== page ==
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To: <linux-xfs@xxxxxxxxxxx>
Subject: Great!
From: "Carl Rueder" <carl@xxxxxxxxxxxxxxxx>
Date: Tue, 8 May 2001 02:03:10 +0200
Sender: owner-linux-xfs@xxxxxxxxxxx

I'm using XFS a few days now, first the cvs-tree, now the release 1.0 with
kernel 2.4.3 and it's a really great job you did!

Maybe I may ask here some questions about filesystems (especially newer ones
like XFS and some generally questions).

In ext2 the data block is found by walking through all correspondig inodes
which are ordered in a linked list, right?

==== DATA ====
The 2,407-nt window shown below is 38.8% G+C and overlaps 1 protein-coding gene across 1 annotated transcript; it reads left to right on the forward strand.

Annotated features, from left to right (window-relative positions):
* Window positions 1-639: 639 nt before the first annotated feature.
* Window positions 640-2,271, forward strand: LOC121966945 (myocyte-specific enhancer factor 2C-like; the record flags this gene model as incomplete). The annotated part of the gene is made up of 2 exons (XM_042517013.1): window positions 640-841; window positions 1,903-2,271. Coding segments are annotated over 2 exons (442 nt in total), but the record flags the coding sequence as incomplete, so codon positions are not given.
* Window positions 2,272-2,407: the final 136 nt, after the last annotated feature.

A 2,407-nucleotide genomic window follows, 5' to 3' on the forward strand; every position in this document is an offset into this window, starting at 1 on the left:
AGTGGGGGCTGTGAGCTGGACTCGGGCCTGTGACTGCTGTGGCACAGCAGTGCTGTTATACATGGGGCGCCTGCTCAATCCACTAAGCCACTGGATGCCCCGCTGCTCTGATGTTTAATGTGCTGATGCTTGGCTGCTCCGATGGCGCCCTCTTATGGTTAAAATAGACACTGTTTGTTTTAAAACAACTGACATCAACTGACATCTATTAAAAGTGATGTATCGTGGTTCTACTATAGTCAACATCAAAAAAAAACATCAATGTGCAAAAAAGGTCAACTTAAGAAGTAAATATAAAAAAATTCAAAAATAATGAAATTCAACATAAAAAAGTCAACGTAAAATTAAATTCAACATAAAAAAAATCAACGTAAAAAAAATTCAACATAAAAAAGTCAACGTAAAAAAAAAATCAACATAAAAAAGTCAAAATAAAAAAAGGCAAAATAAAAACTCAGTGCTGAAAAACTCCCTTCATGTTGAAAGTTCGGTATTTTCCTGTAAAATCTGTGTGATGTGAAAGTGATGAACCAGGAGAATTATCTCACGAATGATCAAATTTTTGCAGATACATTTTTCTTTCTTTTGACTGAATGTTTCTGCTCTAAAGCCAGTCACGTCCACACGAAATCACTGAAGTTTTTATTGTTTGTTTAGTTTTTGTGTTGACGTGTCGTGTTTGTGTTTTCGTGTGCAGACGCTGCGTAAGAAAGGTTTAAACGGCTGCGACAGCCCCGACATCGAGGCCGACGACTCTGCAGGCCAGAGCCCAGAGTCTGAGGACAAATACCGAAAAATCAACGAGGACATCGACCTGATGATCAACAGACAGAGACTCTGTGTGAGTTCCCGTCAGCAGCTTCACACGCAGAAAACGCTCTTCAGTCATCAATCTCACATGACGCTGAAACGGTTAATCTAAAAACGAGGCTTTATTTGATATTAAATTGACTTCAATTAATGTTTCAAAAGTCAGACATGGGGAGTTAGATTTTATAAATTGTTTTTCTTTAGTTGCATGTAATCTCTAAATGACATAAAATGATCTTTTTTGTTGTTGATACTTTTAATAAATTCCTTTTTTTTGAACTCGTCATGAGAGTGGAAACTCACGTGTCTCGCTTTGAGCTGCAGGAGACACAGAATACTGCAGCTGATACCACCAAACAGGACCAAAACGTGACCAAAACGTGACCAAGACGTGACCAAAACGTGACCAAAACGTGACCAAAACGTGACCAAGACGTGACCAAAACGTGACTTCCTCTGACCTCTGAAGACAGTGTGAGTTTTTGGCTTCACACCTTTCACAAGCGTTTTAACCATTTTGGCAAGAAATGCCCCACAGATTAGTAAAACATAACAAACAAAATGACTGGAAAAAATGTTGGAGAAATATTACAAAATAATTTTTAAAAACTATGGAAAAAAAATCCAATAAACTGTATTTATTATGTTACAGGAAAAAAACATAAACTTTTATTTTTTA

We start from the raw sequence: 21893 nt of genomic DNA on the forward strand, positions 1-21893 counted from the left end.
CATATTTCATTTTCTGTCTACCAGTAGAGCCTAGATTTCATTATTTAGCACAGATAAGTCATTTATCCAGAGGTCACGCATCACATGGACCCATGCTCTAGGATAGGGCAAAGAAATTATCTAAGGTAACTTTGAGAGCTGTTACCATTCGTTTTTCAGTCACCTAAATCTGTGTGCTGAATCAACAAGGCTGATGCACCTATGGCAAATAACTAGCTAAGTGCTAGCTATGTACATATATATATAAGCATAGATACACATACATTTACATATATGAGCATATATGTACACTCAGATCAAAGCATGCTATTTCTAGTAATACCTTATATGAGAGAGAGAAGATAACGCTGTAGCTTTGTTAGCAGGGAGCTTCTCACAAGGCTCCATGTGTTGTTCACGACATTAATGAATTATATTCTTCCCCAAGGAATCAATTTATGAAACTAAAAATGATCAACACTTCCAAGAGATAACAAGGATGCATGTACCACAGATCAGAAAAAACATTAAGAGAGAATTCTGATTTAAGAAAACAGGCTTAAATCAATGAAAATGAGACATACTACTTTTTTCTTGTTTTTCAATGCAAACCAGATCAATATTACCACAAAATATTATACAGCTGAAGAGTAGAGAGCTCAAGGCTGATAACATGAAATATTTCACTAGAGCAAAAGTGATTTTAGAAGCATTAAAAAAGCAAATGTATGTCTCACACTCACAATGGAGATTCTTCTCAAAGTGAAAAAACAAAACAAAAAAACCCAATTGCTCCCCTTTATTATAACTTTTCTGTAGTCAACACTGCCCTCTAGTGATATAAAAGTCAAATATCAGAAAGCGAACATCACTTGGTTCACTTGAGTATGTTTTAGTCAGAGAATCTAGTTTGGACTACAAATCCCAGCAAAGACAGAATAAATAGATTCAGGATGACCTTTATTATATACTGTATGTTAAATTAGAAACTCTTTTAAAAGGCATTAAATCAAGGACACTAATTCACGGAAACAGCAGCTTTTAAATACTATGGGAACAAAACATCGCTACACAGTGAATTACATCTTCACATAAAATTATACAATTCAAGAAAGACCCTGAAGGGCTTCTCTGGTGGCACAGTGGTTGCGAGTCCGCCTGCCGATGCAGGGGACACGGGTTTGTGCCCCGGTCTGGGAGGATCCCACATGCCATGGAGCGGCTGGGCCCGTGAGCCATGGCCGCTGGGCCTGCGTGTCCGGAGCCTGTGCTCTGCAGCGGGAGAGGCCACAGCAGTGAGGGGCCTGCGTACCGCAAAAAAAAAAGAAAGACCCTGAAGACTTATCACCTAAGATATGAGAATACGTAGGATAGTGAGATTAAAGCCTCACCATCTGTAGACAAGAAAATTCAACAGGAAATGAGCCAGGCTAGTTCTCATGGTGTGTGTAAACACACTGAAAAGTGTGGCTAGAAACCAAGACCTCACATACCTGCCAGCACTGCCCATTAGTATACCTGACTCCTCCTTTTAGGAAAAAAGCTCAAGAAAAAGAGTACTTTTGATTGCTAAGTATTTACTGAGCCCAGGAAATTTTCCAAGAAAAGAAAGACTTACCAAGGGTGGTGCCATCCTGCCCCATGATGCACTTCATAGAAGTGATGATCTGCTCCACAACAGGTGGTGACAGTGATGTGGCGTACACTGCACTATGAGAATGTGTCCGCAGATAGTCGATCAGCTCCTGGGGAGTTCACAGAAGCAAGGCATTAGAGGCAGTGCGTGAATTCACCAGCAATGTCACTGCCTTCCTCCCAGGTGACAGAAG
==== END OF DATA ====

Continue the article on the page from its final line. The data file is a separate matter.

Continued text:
In xfs (like ReiserFS) the data blocks are referenced by inodes which are
ordered within a btree, right? Therefore the work with many files within a
directory isn't slowed down by walking through a list. But, why is ReiserFS
a few times faster than xfs when working in a directory which contains about
100.000 small files (about 1k in size)? Where's my gap in understanding this

Another questions (more in general): BSD-derivates are using a UFS or FFS
file system. How's the data referenced there? Like ext2 with some linked
lists or is there also a tree for finding the data? What's the feature named
"soft updates" there? Some people are saying it eliminates the need for
journalling. But what's behind this? Sync writes?

Thank you for your answers!

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